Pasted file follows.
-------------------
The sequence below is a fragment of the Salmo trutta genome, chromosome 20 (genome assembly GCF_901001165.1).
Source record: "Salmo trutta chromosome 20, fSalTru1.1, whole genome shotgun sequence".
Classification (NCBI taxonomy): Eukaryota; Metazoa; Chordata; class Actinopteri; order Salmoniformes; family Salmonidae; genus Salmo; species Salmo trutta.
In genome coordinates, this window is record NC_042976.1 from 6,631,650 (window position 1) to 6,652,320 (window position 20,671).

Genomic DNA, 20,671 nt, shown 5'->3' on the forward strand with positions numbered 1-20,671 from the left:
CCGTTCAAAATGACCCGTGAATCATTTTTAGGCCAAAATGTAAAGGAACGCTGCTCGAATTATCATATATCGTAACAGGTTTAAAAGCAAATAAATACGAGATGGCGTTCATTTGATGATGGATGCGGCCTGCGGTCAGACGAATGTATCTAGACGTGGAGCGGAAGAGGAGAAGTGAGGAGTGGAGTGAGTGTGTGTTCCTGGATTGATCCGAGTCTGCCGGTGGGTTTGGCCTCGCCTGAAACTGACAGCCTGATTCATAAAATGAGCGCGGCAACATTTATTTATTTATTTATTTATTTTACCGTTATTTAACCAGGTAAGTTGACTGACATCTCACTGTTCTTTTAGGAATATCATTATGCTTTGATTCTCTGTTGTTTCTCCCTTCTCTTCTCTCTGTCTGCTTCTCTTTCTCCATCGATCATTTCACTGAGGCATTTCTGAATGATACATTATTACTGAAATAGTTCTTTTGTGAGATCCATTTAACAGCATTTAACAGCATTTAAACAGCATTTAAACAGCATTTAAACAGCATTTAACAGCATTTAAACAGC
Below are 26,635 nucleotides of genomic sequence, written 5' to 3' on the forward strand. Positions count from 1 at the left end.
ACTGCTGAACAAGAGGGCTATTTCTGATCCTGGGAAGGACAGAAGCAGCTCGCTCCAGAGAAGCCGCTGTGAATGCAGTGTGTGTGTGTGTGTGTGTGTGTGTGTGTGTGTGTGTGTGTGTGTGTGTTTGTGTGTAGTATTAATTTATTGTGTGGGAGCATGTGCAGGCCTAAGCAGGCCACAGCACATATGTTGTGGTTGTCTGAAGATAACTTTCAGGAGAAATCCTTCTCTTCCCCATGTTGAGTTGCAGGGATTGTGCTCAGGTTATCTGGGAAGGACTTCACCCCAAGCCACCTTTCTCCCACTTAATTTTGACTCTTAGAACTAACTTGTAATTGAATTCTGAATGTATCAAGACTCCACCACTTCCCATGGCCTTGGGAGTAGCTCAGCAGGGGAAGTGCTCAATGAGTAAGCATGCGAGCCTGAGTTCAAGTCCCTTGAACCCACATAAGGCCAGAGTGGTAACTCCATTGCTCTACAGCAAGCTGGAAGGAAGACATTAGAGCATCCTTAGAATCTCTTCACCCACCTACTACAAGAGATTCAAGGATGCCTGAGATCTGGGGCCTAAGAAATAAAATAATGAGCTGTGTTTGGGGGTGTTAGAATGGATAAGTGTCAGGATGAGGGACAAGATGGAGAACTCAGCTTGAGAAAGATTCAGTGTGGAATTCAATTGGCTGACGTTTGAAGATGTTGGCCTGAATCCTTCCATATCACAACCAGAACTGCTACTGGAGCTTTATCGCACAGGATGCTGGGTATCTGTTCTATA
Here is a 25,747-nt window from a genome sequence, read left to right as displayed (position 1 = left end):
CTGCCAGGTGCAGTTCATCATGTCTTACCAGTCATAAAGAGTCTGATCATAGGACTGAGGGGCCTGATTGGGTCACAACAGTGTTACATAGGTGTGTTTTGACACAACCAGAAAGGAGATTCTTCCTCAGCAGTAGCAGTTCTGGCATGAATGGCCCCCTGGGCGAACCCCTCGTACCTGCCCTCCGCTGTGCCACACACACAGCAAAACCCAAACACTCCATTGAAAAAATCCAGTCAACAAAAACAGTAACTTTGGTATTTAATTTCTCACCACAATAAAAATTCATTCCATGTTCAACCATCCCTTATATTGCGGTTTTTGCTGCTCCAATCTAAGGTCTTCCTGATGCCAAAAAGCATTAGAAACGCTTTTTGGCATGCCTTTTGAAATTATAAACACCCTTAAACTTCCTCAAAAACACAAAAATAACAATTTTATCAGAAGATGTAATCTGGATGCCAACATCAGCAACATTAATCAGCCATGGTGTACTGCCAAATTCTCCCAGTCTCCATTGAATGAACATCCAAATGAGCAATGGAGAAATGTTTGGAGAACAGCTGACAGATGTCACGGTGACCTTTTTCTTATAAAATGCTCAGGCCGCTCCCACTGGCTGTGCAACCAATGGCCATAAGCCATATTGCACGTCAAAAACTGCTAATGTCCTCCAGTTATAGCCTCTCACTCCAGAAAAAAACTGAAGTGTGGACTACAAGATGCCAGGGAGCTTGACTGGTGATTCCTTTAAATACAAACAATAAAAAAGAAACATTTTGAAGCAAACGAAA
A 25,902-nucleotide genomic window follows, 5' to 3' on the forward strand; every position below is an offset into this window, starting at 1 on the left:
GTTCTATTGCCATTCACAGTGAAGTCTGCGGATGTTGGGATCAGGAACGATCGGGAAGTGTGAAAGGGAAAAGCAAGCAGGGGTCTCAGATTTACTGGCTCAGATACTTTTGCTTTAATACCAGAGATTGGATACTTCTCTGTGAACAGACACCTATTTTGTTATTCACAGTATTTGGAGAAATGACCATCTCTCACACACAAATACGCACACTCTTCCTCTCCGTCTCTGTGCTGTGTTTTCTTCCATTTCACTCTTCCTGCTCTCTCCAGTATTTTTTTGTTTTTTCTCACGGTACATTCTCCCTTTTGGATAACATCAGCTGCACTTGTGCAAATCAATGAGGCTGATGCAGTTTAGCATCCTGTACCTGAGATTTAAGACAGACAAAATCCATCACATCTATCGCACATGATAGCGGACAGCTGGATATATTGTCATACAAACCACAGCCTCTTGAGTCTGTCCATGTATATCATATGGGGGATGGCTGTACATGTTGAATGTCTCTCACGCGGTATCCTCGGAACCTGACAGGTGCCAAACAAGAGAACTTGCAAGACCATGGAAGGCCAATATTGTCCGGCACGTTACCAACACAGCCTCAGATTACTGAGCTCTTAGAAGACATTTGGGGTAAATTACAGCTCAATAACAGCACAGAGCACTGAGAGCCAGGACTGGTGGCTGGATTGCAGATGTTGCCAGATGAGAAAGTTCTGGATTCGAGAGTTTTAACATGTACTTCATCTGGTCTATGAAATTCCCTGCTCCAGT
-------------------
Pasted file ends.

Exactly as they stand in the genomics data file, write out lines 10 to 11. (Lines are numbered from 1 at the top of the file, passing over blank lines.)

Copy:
CTGCCAGGTGCAGTTCATCATGTCTTACCAGTCATAAAGAGTCTGATCATAGGACTGAGGGGCCTGATTGGGTCACAACAGTGTTACATAGGTGTGTTTTGACACAACCAGAAAGGAGATTCTTCCTCAGCAGTAGCAGTTCTGGCATGAATGGCCCCCTGGGCGAACCCCTCGTACCTGCCCTCCGCTGTGCCACACACACAGCAAAACCCAAACACTCCATTGAAAAAATCCAGTCAACAAAAACAGTAACTTTGGTATTTAATTTCTCACCACAATAAAAATTCATTCCATGTTCAACCATCCCTTATATTGCGGTTTTTGCTGCTCCAATCTAAGGTCTTCCTGATGCCAAAAAGCATTAGAAACGCTTTTTGGCATGCCTTTTGAAATTATAAACACCCTTAAACTTCCTCAAAAACACAAAAATAACAATTTTATCAGAAGATGTAATCTGGATGCCAACATCAGCAACATTAATCAGCCATGGTGTACTGCCAAATTCTCCCAGTCTCCATTGAATGAACATCCAAATGAGCAATGGAGAAATGTTTGGAGAACAGCTGACAGATGTCACGGTGACCTTTTTCTTATAAAATGCTCAGGCCGCTCCCACTGGCTGTGCAACCAATGGCCATAAGCCATATTGCACGTCAAAAACTGCTAATGTCCTCCAGTTATAGCCTCTCACTCCAGAAAAAAACTGAAGTGTGGACTACAAGATGCCAGGGAGCTTGACTGGTGATTCCTTTAAATACAAACAATAAAAAAGAAACATTTTGAAGCAAACGAAA
A 25,902-nucleotide genomic window follows, 5' to 3' on the forward strand; every position below is an offset into this window, starting at 1 on the left: